The evils of the graveyard are explicitly tied to the worldly world and are posited against the graveyard pastoral. Everything lively and loving belongs to the graveyard, with the exception of the child, Scarlett. However, there is no permanent escape from the evils of civilization. Even the graveyard reflects the prejudice of the living social world, like those relegated to the edge of the graveyard, buried in “unconsecrated land”—the criminals, suicides, “those who were not of the faith,” or those who are “‘not our sort of people.’” Like traditional heroes, Bod must go to many corners of experience: the underworld and the earth, to the powerful and the powerless, and to the outcasts. He befriends and is befriended by the witch, whose story harkens back to traditional witch burnings—she has been tested by drowning and burned by her community. As horrible as those crimes are, Gaiman does not romanticize her as simply innocent. When Bod assumes that she did not have magic powers, that she was not in fact a witch, she says, “‘What nonsense. Of course I was a witch,’” and acknowledges that cursing came easily to her, and that she was responsible for having those who drowned and burned her themselves drowned and burned. Still, her description of them burning her body—as she describes it, “‘on the Green until I was nothing but blackened charcoal, and […] popped […] in a hole in the Potter’s Field without so much as a headstone to mark my name” inspires Bod to find a headstone and provide her with a naming marker. And though as a child he is powerless to purchase the costly headstone, he finds a paper weight, on which he carves her initials, “E.H.,” and touchingly adds, “we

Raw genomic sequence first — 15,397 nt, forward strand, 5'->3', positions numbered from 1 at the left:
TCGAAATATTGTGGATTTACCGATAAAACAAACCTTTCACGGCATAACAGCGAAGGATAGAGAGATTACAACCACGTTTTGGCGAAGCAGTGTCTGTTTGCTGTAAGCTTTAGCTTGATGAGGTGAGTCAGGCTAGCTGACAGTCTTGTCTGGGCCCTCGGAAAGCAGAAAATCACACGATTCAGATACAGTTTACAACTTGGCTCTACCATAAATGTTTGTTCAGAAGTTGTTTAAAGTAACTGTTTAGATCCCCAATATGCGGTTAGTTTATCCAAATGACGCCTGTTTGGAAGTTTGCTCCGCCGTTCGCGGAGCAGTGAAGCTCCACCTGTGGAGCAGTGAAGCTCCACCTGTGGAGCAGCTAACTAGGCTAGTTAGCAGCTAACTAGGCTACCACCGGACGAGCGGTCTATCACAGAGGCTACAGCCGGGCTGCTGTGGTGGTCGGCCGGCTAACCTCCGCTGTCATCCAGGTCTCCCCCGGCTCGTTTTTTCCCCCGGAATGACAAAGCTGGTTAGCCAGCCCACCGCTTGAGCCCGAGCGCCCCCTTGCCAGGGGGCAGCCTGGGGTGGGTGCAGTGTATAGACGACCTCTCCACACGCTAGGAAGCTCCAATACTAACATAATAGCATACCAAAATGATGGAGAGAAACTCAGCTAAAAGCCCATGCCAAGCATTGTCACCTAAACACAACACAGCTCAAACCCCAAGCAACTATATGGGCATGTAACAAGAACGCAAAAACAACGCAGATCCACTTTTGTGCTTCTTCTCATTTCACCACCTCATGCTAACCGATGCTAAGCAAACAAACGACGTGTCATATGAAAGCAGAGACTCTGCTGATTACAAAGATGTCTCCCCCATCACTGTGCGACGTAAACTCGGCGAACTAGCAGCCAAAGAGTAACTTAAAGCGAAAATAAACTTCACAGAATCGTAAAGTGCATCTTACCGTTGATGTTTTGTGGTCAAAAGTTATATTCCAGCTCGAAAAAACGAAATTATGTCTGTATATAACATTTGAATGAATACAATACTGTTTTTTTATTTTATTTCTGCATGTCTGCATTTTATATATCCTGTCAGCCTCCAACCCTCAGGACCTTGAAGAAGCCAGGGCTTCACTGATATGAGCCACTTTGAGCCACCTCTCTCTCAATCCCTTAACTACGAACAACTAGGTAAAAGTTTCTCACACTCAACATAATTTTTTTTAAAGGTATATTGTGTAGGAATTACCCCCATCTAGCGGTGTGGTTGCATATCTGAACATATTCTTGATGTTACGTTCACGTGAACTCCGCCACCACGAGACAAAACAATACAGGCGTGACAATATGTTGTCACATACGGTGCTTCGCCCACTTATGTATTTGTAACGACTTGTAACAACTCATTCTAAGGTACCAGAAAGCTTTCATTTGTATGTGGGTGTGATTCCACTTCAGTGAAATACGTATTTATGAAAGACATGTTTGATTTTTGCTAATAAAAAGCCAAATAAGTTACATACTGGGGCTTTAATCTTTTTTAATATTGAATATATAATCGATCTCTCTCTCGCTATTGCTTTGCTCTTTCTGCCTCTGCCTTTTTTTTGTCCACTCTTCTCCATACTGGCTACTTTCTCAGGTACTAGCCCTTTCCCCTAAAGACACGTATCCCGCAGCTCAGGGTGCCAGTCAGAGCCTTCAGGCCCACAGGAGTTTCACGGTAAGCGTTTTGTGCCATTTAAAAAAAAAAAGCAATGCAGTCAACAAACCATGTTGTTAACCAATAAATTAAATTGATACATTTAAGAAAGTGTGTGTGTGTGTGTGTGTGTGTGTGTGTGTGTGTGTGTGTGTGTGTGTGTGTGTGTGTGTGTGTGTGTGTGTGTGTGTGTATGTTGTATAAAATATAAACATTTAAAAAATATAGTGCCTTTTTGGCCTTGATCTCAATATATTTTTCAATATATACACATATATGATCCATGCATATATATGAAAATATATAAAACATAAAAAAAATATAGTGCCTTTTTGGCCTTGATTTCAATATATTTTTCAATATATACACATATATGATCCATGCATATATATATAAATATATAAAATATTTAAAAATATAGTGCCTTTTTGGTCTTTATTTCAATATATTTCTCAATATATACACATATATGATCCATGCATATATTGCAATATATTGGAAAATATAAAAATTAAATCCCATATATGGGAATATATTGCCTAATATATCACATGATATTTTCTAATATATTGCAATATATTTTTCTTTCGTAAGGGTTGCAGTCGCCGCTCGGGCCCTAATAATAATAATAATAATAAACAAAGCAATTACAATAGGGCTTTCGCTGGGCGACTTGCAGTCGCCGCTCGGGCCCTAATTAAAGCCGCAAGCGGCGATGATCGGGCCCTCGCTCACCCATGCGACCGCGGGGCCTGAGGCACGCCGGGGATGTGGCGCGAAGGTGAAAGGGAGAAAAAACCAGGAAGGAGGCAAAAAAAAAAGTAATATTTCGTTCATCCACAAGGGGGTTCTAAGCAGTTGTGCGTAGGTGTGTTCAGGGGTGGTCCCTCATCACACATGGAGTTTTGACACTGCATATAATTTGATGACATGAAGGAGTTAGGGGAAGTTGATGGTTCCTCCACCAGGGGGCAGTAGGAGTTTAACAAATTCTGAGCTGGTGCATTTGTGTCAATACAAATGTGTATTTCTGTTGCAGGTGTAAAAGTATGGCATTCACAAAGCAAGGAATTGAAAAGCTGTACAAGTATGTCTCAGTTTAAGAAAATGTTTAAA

never don’t forget,” which resounds with the cry from the Holocaust, a testament to all those who have been forgotten by society.